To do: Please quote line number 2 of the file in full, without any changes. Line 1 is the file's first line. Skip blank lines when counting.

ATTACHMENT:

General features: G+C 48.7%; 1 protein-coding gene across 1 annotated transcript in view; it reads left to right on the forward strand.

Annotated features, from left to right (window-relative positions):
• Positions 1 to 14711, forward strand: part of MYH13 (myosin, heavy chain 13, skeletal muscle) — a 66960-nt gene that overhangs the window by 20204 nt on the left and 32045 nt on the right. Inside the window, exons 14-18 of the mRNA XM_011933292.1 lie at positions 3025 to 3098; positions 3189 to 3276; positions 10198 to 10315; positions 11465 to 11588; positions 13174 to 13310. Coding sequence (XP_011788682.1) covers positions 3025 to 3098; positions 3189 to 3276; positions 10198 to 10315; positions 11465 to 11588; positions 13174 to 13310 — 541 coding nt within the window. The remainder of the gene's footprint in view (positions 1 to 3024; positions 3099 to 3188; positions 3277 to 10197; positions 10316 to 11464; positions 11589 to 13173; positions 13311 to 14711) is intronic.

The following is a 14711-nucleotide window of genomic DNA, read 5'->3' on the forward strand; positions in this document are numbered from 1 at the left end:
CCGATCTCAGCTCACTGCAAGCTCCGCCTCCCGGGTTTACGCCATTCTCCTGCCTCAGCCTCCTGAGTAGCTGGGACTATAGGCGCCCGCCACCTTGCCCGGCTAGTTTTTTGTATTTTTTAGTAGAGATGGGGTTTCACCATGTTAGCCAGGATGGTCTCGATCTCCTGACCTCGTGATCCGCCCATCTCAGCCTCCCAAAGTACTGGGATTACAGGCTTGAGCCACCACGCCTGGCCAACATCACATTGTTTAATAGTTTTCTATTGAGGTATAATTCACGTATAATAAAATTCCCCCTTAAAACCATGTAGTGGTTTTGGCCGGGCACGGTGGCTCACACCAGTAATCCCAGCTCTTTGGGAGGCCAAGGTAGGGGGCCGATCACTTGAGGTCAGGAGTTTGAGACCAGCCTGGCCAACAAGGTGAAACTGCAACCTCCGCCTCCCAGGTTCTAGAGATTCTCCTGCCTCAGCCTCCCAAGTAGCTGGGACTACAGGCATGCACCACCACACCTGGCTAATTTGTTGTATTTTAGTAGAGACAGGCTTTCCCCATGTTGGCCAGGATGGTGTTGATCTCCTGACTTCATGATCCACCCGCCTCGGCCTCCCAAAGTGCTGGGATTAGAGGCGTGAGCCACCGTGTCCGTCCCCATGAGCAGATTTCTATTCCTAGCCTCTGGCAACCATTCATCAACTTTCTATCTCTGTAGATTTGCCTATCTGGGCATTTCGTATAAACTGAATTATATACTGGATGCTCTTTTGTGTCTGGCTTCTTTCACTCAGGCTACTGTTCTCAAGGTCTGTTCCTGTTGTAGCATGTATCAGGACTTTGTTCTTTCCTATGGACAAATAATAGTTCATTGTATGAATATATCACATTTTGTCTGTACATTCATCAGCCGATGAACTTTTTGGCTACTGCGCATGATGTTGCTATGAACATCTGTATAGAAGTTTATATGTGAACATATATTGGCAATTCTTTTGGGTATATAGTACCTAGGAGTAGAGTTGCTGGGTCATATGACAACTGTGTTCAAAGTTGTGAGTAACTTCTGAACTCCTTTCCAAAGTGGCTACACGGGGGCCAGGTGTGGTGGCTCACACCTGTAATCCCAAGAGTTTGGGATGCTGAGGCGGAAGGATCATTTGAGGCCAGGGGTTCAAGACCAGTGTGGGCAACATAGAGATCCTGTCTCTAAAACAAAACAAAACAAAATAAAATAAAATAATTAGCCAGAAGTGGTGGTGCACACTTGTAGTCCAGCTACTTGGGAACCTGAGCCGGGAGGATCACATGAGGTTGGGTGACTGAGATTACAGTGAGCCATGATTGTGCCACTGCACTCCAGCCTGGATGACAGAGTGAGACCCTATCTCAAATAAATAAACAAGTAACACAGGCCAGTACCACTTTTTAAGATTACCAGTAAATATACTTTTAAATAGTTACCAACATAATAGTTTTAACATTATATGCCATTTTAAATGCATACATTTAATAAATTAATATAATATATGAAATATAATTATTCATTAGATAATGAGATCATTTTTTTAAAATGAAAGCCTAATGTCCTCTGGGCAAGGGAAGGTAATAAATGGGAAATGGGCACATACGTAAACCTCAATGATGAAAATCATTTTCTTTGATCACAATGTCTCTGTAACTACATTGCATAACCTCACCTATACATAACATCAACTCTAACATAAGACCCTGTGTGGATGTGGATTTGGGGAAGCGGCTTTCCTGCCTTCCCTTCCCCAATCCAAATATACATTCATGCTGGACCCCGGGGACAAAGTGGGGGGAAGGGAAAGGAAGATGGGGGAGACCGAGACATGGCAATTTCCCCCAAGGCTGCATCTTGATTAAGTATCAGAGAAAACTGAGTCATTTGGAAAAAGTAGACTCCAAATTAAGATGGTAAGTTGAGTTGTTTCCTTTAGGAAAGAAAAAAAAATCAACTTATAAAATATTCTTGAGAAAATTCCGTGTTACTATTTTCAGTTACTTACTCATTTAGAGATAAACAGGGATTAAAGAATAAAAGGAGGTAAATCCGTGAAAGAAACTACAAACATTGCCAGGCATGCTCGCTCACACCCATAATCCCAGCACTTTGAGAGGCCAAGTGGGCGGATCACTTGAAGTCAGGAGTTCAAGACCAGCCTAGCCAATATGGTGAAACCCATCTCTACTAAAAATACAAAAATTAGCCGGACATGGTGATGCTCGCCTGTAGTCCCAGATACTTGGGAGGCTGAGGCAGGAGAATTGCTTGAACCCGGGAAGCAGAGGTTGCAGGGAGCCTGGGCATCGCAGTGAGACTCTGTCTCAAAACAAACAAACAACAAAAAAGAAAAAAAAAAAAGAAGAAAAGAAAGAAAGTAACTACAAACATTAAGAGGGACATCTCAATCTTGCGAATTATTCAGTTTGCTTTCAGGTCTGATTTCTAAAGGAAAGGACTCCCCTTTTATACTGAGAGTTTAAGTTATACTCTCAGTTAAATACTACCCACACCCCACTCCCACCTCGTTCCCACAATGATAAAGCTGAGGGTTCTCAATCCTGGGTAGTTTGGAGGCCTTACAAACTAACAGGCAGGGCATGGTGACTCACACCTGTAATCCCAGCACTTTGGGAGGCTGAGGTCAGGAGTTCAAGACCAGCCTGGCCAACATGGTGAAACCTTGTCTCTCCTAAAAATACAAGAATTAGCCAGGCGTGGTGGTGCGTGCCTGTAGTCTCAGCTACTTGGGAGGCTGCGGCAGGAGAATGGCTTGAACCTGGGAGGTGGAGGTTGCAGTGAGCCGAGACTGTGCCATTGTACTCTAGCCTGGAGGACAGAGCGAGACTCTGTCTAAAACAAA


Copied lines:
Annotated features, from left to right (window-relative positions):